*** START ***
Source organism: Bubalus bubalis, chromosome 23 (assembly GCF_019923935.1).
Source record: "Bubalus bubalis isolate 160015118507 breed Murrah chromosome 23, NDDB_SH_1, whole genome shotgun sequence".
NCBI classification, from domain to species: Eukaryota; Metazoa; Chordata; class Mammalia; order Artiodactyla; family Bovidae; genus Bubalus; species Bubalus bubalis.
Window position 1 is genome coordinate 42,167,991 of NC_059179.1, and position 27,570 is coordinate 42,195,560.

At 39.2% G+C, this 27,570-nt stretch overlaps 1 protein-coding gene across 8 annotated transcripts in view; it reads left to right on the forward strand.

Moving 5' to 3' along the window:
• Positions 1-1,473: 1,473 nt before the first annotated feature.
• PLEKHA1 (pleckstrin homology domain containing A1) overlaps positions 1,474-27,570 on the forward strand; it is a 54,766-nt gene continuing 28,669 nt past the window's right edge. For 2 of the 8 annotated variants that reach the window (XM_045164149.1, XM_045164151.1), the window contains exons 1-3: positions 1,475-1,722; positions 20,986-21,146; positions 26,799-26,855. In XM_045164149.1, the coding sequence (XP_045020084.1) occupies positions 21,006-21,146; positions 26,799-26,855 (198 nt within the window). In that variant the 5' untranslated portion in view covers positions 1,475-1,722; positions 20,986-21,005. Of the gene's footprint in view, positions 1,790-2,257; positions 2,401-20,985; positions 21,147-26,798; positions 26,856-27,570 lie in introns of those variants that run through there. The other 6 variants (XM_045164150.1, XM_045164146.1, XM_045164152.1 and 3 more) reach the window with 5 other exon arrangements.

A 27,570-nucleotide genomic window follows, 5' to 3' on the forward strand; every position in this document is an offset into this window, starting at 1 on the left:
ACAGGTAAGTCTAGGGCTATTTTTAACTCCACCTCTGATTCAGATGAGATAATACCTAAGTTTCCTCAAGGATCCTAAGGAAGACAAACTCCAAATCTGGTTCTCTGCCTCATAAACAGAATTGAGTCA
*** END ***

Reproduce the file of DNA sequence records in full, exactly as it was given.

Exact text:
Source organism: Bubalus bubalis, chromosome 23 (assembly GCF_019923935.1).
Source record: "Bubalus bubalis isolate 160015118507 breed Murrah chromosome 23, NDDB_SH_1, whole genome shotgun sequence".
NCBI classification, from domain to species: Eukaryota; Metazoa; Chordata; class Mammalia; order Artiodactyla; family Bovidae; genus Bubalus; species Bubalus bubalis.
Window position 1 is genome coordinate 42,167,991 of NC_059179.1, and position 27,570 is coordinate 42,195,560.

At 39.2% G+C, this 27,570-nt stretch overlaps 1 protein-coding gene across 8 annotated transcripts in view; it reads left to right on the forward strand.

Moving 5' to 3' along the window:
• Positions 1-1,473: 1,473 nt before the first annotated feature.
• PLEKHA1 (pleckstrin homology domain containing A1) overlaps positions 1,474-27,570 on the forward strand; it is a 54,766-nt gene continuing 28,669 nt past the window's right edge. For 2 of the 8 annotated variants that reach the window (XM_045164149.1, XM_045164151.1), the window contains exons 1-3: positions 1,475-1,722; positions 20,986-21,146; positions 26,799-26,855. In XM_045164149.1, the coding sequence (XP_045020084.1) occupies positions 21,006-21,146; positions 26,799-26,855 (198 nt within the window). In that variant the 5' untranslated portion in view covers positions 1,475-1,722; positions 20,986-21,005. Of the gene's footprint in view, positions 1,790-2,257; positions 2,401-20,985; positions 21,147-26,798; positions 26,856-27,570 lie in introns of those variants that run through there. The other 6 variants (XM_045164150.1, XM_045164146.1, XM_045164152.1 and 3 more) reach the window with 5 other exon arrangements.

A 27,570-nucleotide genomic window follows, 5' to 3' on the forward strand; every position in this document is an offset into this window, starting at 1 on the left:
ACAGGTAAGTCTAGGGCTATTTTTAACTCCACCTCTGATTCAGATGAGATAATACCTAAGTTTCCTCAAGGATCCTAAGGAAGACAAACTCCAAATCTGGTTCTCTGCCTCATAAACAGAATTGAGTCA